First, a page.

It really sounds like they had no handshake agreement in place there. No "well, once it's legal, we'll sign you to [x]" in place yet. Not sure how this fits in.

QUOTE (bblues @ Dec 14 2013, 10:03 PM)
The importance of a superstar/multiple stars is key in basketball because it tends to be what pushes a team over, I agree, but nobody wins on their own in basketball anymore.

Never said that. I said that basketball focuses so heavily on the stars because of what you just mentioned.

QUOTE (bblues @ Dec 14 2013, 10:03 PM)
One winning team in the last ten years that lacked any clear 'stars' was the Pistons in 2004, and you could argue Sheed and Billups. Lebron, Wade and Bosh took a bit off their contracts to play together and win. No, I don't think you can doubt LeBron's love for the game, and he's one of the best team players in the game right now. He makes his team better as a whole, not just himself.

I get that. Few players play just for money alone.

QUOTE (bblues @ Dec 14 2013, 10:03 PM)
I'd argue that the importance of an individual will always exist in team sports. Soccer is probably the best example in one player pushing a team past what it should do.

There is always importance of having certain individuals. However, basketball, for example, puts major emphasis on a select player. Hockey, conversely, actually puts emphasis on a team aspect. I can't think of a single team that's won in the last two decades on the play of a single individual. In fact, the common theme coming up right now is "rolling four lines". Last year's winners, Chicago Blackhawks, won because they play an excellent 4 line game. LA Kings, same deal. Strong team depth, worked together to get everything done, and always played better than they did individually. Boston Bruins was all about grinding down for all 60 minutes. Every man hits hard, hits often. It's all about the collective effort.

Do teams try to increase the depth chart by getting certain individuals? Yeah. But when you have 20 players each eating up less than half the game (12 players for 15 minutes each, 6 players for 20 minutes each), you need to work together...the best skater rarely plays over 30 minutes. And a goaltender, the only person out there all game long, alone can't win the game for you. You need stars and a support crew.

QUOTE (bblues @ Dec 14 2013, 10:03 PM)
Really? I'd love to see what he was being asked there, probably questions about him, not the team. In his MVP speech, he said the only reason he was there was because of the team. Is 'All I care about is the team's success' a sign of selfishness, really?

James speech includes some basic "boiler plate" information typically stated by athletes about the other team. Then it's "I, I, I". Questions about him or not...he can easily convert those into "we". Like "We worked together as a team to put the doubts to rest". Hell, he talked longer about the Spurs than he did about his team repeating. Or his team period.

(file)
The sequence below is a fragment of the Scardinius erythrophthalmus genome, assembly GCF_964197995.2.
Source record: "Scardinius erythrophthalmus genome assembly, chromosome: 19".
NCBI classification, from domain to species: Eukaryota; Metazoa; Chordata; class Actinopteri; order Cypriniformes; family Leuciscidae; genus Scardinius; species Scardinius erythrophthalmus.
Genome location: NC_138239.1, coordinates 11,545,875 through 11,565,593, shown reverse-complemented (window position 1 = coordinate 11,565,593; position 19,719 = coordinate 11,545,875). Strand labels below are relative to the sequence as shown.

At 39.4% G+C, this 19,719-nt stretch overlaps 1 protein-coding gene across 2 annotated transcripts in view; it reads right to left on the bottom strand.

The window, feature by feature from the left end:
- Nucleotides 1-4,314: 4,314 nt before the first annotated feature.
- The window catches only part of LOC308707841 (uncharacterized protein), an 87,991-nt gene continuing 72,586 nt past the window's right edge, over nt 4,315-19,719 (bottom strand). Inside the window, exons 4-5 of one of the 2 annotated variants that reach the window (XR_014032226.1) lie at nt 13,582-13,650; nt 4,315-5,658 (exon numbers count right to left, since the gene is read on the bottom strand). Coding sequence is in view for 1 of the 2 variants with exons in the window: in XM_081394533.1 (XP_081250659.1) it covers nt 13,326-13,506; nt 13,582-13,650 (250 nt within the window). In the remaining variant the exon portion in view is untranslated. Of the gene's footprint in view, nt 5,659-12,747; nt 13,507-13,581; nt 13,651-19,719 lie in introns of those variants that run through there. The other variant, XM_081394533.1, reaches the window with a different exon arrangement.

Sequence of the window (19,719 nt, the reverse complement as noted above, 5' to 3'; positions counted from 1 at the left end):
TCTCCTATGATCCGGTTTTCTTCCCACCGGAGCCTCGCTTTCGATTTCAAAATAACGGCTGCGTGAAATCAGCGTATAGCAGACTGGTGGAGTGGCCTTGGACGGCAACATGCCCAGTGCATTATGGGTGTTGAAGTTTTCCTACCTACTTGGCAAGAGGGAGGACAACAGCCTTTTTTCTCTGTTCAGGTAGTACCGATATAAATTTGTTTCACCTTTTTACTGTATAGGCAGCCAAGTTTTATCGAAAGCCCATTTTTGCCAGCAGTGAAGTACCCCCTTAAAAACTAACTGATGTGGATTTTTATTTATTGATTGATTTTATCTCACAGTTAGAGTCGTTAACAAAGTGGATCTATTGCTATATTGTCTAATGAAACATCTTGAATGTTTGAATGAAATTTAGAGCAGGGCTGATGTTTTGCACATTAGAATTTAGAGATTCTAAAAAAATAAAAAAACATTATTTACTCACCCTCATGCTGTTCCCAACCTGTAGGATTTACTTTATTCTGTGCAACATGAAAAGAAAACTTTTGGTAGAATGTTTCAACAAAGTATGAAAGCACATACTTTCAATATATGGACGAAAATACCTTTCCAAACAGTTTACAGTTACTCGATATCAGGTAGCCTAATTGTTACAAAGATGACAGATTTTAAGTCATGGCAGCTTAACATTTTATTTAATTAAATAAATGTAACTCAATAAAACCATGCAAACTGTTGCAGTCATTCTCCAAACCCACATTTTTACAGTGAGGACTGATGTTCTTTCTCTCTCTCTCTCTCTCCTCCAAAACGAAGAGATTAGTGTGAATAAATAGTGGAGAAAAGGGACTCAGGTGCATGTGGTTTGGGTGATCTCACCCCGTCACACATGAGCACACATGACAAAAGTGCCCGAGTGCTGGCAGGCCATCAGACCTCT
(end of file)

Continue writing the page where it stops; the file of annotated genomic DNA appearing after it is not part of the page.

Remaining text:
By contrast, Jonathan Toews deflected quite a few questions about himself into his team, even using terms like "help our team out" to describe his play. I don't think this is the video they're talking about, but you can see how he's turning questions into team oriented answers.


A great story I heard once was about an excellent player named Lanny Mcdonald. He scored the game winning goal for the Stanley Cup, was an aging veteran, and got his one victory finally (which basically capped off his bucket list as a player...he hit every major milestone). The question he was asked was, point blank, "Are you going to retire?". His response? "Today's not the right time. Today is about the team.".

QUOTE (bblues @ Dec 14 2013, 10:03 PM)
I won't argue that being a GM is tough, but my issue is more that they receive far less flack than the players, arguably for messing up planning more. In soccer, the clubs get a lot at the managers, never really the director of football (unless it gets seriously bad), but at least the higher ups are (on the whole) propping the teams up on massive losses. NBA players take a massive amount, when they've been screwed over by the owners in the CBA, and the fans won't even think to blame a GM for messing up (though this is starting). The decision, and Dwightmare did a bit for that: if you can't help your star out, another team will happily do that for you.

I think I'd disagree on that. I see a lot more vitriol thrown at the GM for screwing up a team or not signing a player (at least, for the GMs I see) than I do for players jumping ship. Only in odd cases does that happen in reverse.

There was a Russian player, Ilya Kovalchuk, not too long ago. He signed for league maximum dollars for 3 years, then agreed to tail off the amount of money he was paid so his team, the New Jersey Devils, could manage his salary. After those three years, he retired and left to play in Russia. That got a lot of people mad at him. Similarly, people weren't upset at the GM when prospect Tim Erixon refused to sign with one team and basically leveraged his quality as a prospect (in the NHL, if you don't get signed as a drafted prospect, you can return to the entry draft) to force him to be traded to his team.